Existing law: Calculating the deduction requires numerous details to be kept, such as the cost of washing powder, water and electricity per wash, and the number of washes per week.

Revenue impact: A small but unquantifiable cost to the revenue.

Compliance cost impact: Compliance will be significantly easier for the majority of the 3.5m taxpayers (or 45% of those claiming work related deductions) who claim a deduction for laundry expenses.

Written evidence: annotating receipts

Change: Taxpayers will be able to annotate receipts from suppliers if they don't contain sufficient information to identify the nature of the goods or services supplied.

Existing law: Taxpayers are not entitled to annotate receipts which lack any of the detail required by the law. This may result in a loss of a deduction for the expense.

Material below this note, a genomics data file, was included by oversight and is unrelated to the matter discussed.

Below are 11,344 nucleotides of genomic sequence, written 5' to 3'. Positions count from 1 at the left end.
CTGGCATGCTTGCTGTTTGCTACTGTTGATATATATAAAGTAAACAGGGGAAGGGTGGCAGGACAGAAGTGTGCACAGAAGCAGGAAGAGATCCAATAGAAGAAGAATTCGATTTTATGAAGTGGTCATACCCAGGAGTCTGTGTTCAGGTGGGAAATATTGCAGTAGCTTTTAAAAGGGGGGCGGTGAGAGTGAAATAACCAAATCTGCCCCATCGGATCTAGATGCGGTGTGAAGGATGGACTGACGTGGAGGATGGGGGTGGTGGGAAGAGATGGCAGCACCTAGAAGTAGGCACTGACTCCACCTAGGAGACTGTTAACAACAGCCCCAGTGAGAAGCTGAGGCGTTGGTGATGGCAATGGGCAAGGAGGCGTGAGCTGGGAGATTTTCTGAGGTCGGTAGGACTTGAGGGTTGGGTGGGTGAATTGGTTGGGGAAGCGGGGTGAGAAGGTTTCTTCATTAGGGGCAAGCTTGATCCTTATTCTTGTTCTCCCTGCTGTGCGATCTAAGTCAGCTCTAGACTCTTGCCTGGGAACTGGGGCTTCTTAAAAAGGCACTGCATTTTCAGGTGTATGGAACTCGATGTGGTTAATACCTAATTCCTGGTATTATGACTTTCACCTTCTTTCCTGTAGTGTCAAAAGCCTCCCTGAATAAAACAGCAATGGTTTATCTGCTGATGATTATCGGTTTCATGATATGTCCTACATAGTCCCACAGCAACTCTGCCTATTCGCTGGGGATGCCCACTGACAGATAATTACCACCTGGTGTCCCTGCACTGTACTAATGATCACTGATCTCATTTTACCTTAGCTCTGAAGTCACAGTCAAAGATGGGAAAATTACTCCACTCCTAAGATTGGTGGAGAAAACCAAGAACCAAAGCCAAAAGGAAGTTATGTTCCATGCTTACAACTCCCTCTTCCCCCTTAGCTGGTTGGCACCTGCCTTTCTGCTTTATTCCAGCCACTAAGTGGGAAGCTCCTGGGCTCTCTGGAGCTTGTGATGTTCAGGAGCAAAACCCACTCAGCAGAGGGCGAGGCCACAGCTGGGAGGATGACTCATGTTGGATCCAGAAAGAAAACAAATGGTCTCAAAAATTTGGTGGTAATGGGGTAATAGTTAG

Revenue impact Unquantifiable, but expected to be a negligible cost to revenue.

Compliance cost impact Compliance costs will be reduced because legitimate deductions won't be disallowed simply because of the form of the receipt.

Written evidence: independent evidence of payment

Change Allow a taxpayer to rely on reasonable, independent evidence of payment of an expense if the evidence provided by a supplier does not show when the expense was incurred.

Existing law The supplier's written evidence must show when the expense is incurred. If it does not, a deduction for the expense may not be allowed.

Revenue impact Nil.

Compliance cost impact It will be easier to comply.


Change Remove the need to sign log books, expense diaries and other records.

Existing law Taxpayers must sign each entry in a log book, odometer records and each record of an expense in a diary.

Revenue impact Nil.